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Demonstrators rally in Toronto in solidarity with Charlottesville

Demonstrators are expected to gather outside the American consulate to express their opposition to white supremacists.

People protest against the white supremacist movement and racism outside the United States consulate in Toronto on Monday August 14, 2017. THE CANADIAN PRESS/Nathan Denette

People protest against the white supremacist movement and racism outside the United States consulate in Toronto on Monday August 14, 2017. THE CANADIAN PRESS/Nathan Denette

TORONTO — Dozens of demonstrators gathered in downtown Toronto Monday morning to stand in solidarity with victims of the weekend violence in Virginia that killed one woman and injured 19 people.

Many of them held signs decrying racism as they stood opposite the American consulate to express their opposition to white supremacists.

"White supremacy is terrorism," one sign said. "Hate free zone. No child is born hating," read another placard, attached to a stroller.

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Together, the demonstrators chanted: "No hate, no fear. Fascists aren't welcomed here."

The gathering came two days after a car plowed through a group of people in Charlottesville, Va., as they were protesting a white supremacist rally. James Alex Fields Jr., 20, of Ohio, was arrested shortly after and charged with second-degree murder and other counts.

Donna Gabaccia, an American professor at the University of Toronto who helped organize Monday's event, said she was "appalled" by the weekend gathering of white supremacists in Charlottesville.

"I was not surprised that violence and death was the outcome," she said. "I felt that as a U.S. citizen and white person, I need to speak out against racism (and) bigotry, and I'm here in Toronto. The consulate is the most public face of the U.S."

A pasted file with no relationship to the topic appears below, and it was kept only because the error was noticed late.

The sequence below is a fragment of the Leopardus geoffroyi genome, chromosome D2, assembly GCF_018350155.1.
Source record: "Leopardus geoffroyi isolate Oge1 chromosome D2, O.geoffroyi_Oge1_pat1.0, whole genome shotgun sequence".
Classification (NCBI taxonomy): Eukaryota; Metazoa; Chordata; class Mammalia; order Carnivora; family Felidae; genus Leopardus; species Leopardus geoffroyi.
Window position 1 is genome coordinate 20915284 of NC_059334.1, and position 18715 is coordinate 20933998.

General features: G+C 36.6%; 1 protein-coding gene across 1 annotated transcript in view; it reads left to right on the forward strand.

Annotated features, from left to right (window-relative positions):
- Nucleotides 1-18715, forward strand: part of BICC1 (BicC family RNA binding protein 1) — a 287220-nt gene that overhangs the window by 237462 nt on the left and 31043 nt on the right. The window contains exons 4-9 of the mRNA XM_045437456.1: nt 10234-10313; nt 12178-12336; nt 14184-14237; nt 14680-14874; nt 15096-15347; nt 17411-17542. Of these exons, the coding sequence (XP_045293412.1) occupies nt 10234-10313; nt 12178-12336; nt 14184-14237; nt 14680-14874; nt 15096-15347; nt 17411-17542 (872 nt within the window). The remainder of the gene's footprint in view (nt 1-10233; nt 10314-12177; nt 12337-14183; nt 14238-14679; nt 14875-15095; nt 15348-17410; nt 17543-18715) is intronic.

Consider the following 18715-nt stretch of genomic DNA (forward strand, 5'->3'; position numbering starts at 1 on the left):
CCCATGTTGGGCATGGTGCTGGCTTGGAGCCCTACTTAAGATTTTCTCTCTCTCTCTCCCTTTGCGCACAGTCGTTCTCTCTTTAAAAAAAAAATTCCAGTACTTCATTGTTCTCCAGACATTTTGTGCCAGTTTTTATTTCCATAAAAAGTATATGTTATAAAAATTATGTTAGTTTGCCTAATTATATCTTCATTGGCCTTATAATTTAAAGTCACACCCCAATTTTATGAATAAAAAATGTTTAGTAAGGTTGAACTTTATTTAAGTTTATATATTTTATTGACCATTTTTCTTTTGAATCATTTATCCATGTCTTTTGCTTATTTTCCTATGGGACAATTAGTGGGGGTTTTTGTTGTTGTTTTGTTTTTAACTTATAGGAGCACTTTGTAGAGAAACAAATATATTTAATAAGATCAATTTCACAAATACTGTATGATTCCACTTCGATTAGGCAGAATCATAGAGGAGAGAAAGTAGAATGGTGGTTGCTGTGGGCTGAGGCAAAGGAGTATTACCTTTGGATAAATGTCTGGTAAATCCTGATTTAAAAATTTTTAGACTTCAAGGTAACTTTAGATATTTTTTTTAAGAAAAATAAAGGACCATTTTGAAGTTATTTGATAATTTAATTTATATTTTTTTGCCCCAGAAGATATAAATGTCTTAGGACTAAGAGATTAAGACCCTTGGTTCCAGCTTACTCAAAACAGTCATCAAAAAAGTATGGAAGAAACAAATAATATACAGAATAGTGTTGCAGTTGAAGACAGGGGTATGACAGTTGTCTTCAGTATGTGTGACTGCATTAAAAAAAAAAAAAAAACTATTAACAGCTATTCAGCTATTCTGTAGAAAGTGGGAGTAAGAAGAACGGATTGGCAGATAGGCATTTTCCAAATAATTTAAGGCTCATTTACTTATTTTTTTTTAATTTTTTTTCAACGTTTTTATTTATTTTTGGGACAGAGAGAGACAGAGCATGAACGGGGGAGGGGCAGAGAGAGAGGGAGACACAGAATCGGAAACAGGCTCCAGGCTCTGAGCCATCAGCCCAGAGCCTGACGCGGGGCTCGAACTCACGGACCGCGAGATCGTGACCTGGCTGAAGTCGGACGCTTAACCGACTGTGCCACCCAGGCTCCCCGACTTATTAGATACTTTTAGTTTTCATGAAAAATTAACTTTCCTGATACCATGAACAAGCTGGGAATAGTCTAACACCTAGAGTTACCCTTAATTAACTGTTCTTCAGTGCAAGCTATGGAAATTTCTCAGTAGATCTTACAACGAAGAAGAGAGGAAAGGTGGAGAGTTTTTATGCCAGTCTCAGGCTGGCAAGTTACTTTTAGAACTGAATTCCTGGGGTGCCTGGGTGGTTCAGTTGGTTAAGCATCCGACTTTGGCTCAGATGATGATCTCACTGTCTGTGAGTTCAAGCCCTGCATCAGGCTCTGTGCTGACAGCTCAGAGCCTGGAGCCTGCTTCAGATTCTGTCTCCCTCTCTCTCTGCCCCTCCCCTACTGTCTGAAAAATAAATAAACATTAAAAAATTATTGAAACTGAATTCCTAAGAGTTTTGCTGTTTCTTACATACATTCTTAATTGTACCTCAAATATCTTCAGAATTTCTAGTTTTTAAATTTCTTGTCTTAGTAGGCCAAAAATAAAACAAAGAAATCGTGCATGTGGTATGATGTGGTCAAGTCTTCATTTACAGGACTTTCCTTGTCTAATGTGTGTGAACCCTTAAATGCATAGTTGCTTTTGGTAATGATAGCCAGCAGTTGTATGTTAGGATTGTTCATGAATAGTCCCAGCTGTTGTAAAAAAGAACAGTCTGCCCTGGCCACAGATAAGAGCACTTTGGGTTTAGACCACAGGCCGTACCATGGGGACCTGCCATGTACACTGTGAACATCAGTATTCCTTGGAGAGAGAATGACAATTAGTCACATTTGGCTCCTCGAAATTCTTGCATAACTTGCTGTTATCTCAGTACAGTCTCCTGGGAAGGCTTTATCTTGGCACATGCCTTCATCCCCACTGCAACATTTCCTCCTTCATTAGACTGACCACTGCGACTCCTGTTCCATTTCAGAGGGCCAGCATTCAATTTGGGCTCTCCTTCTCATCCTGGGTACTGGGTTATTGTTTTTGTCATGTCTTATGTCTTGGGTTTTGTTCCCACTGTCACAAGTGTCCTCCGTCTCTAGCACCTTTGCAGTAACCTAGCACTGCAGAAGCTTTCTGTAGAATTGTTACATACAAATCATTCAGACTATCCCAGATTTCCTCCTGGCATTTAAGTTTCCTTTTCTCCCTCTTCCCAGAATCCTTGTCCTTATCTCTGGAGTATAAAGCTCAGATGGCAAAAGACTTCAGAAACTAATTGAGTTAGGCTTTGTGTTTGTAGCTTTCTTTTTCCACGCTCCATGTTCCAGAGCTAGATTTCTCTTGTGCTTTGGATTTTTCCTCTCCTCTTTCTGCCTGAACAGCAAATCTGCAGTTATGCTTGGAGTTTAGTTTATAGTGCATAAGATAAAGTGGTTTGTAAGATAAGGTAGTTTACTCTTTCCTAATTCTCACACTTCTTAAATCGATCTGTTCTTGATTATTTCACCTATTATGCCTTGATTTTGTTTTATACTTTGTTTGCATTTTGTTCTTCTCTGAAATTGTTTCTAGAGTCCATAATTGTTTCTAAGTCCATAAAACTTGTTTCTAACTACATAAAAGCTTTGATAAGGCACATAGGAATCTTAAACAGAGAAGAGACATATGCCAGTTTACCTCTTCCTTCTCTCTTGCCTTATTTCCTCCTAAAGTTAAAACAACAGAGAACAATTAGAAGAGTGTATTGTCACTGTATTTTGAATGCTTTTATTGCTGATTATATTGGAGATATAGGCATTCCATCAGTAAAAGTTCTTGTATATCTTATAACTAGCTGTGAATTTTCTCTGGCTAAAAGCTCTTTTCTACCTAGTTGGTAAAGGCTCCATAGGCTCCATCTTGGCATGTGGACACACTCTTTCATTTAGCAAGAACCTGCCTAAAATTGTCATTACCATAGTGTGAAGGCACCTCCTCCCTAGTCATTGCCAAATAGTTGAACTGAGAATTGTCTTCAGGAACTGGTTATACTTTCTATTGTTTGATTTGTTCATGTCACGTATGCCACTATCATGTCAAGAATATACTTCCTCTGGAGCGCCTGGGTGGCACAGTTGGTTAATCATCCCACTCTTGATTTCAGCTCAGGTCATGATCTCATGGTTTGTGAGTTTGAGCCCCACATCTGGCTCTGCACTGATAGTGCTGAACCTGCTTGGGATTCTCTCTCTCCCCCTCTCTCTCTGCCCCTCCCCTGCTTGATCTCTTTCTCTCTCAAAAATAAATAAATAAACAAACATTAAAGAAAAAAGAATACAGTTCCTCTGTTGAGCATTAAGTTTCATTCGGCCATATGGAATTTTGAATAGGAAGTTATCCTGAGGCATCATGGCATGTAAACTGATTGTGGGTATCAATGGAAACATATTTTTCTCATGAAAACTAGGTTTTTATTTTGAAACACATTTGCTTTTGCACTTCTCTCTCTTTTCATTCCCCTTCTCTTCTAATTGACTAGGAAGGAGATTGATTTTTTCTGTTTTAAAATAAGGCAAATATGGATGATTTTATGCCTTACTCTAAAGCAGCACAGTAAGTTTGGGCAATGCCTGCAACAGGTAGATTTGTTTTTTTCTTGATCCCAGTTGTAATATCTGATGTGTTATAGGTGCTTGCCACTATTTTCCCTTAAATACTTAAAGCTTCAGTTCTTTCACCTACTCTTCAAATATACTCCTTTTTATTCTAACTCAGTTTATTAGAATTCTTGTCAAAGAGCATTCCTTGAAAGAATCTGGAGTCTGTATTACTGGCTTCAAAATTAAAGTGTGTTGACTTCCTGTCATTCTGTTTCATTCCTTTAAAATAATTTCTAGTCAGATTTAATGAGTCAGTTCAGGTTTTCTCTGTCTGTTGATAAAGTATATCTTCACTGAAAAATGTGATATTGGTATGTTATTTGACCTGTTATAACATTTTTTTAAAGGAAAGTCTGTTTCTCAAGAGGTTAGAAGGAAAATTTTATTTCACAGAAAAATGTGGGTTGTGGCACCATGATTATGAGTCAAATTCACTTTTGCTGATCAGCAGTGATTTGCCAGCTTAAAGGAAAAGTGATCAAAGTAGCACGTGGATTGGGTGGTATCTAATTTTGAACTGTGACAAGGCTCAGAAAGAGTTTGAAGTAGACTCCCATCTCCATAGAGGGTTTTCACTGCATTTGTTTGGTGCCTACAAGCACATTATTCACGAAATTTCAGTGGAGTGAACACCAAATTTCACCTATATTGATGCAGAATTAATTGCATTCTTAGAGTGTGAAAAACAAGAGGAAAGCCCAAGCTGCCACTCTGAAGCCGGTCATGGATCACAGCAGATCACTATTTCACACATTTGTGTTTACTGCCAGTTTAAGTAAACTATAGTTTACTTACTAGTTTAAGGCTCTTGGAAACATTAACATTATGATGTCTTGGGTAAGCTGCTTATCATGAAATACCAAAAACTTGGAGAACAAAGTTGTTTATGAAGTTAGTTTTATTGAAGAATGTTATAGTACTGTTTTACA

Jesse-Blue Forrest, a Toronto resident who is from a community near Charlottesville, said he came out to let people know that violence is not the norm in the American city. At the same time, this past weekend's events didn't just happen spontaneously, he said.

"It's been brewing for a long time," Forrest said. "I really do not want to see that cancer in the United States spreading here in Canada."

Molly Ladd-Taylor said she was "disheartened" by what's happening in the United States, especially what she called U.S. President Donald Trump's failure to immediately stand up against white supremacy.

"The president of the United States can't condemn white supremacy when somebody has been murdered," said Ladd-Taylor, a dual citizen. "It's shocking."

In the hours after the incident on Saturday, Trump offered a vague statement that referred to the race-fuelled violence in Charlottesville as an "egregious display of hatred, bigotry and violence on many sides." It drew criticism from both Republican and Democratic lawmakers for failing to call out and criticize white supremacists.

By Monday, after relentless pressure, Trump declared that "racism is evil" and explicitly condemned members of the KKK, neo-Nazis and white supremacists as "criminals and thugs."

Vanessa Campbell, a Toronto resident who attended Monday's rally, said she believed the election of Trump has made white supremacists feel that they can be "loud and proud" again.

"We need to challenge that," she said. "It's time for everyday average Canadians to stand up and fight back."

Toronto demonstrator Lindy Chan echoed her sentiment. 

She said the recent violence in Virginia made her realize that people like herself, who generally hold moderate opinions, need to get involved in efforts to combat extreme views.

"It's just really saddening — and maddening — that there are people in the world (who) feel that they can have a voice against people of colour (and) people who are different from them," Chan said. "I just can't live in a world like that."

A vigil was held in Toronto Sunday night to remember the victims of Saturday's violence. A rally was also held in Montreal, according to social media and local media reports.

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